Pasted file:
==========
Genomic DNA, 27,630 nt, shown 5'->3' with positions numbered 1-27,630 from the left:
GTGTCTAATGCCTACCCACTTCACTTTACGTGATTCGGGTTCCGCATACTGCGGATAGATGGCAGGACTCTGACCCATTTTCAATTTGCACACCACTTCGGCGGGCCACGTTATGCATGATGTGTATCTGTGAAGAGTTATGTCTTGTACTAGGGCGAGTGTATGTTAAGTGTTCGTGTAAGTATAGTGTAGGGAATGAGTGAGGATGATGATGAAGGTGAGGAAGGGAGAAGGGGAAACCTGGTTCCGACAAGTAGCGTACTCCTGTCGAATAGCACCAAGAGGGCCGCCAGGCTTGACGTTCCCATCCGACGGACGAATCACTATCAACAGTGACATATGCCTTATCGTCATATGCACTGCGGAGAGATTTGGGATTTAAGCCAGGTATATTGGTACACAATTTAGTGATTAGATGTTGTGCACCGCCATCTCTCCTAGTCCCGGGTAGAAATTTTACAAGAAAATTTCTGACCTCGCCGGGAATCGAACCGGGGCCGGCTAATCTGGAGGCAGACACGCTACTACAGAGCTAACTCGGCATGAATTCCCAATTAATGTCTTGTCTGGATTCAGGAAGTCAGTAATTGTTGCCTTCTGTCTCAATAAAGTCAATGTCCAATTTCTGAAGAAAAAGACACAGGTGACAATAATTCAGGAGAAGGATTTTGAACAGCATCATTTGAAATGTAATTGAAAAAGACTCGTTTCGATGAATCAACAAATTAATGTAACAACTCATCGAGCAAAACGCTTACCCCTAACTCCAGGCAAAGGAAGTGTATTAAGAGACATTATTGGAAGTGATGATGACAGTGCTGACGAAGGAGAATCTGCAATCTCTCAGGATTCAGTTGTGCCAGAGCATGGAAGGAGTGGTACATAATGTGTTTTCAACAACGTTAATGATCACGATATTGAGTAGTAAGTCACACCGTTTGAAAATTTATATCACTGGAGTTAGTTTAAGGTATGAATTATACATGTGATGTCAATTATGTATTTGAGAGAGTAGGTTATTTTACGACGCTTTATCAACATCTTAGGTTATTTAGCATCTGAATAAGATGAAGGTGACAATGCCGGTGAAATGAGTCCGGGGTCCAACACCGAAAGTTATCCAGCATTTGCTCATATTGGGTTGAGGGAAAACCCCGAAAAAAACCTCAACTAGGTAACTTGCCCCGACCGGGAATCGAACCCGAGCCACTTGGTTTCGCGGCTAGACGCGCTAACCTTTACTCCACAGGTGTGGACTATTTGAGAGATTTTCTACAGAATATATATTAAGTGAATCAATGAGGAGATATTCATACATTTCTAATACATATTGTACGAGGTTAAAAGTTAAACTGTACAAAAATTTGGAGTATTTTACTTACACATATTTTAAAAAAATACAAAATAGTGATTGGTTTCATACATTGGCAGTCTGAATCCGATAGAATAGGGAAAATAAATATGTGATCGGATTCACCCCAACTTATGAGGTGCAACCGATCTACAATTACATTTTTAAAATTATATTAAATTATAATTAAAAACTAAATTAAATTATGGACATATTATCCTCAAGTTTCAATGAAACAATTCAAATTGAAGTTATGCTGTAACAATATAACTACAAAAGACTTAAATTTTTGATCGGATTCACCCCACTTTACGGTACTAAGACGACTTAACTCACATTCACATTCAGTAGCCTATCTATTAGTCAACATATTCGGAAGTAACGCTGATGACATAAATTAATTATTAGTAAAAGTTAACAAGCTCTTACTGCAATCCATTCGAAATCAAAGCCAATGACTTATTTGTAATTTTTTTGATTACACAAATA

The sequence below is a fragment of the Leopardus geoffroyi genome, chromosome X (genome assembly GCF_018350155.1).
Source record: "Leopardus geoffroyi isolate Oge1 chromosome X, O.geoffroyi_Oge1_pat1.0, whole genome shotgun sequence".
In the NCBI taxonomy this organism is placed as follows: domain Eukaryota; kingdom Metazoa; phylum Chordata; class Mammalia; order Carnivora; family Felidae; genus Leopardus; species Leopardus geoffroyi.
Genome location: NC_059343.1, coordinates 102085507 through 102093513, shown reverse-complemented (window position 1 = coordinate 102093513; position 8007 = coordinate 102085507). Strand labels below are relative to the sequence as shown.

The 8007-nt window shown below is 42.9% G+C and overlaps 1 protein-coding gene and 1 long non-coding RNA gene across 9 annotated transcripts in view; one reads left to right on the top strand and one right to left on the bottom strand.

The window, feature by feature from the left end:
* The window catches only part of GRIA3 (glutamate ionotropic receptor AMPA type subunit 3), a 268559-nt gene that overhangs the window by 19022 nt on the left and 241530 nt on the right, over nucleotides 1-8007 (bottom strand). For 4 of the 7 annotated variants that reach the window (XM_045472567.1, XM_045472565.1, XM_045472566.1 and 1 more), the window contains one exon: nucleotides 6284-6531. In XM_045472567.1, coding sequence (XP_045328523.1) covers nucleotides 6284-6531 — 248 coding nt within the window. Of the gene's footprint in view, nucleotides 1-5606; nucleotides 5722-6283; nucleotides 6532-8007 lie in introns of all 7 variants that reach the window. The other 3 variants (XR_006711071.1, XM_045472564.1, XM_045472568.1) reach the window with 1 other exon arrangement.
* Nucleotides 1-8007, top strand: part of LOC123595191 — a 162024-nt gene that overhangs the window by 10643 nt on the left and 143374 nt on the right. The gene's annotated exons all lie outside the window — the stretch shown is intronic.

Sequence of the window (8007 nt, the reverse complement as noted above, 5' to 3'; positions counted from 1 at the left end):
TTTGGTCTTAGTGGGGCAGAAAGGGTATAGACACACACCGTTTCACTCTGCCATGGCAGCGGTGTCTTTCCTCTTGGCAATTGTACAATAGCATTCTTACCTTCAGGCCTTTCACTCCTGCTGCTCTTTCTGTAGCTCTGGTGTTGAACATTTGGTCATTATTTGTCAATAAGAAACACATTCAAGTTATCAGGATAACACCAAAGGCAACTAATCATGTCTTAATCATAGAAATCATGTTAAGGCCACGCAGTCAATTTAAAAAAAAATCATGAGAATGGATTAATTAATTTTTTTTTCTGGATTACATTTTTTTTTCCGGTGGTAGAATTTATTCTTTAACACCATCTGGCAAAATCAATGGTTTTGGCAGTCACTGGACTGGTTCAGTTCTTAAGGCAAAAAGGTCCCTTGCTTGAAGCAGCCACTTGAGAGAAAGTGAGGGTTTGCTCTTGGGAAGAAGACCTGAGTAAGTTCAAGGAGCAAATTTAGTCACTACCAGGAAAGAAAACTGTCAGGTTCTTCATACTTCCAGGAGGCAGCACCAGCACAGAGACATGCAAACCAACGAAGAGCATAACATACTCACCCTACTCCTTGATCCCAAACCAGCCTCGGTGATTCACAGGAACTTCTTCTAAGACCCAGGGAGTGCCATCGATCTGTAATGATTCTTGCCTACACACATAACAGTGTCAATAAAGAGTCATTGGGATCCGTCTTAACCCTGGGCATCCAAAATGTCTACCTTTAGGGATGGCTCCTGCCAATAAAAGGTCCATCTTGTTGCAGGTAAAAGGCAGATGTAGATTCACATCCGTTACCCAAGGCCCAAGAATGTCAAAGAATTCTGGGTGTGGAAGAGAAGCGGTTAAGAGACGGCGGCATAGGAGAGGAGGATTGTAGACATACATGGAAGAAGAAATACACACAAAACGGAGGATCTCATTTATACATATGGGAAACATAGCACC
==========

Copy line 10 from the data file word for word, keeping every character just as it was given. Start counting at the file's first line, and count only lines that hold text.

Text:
* Nucleotides 1-8007, top strand: part of LOC123595191 — a 162024-nt gene that overhangs the window by 10643 nt on the left and 143374 nt on the right. The gene's annotated exons all lie outside the window — the stretch shown is intronic.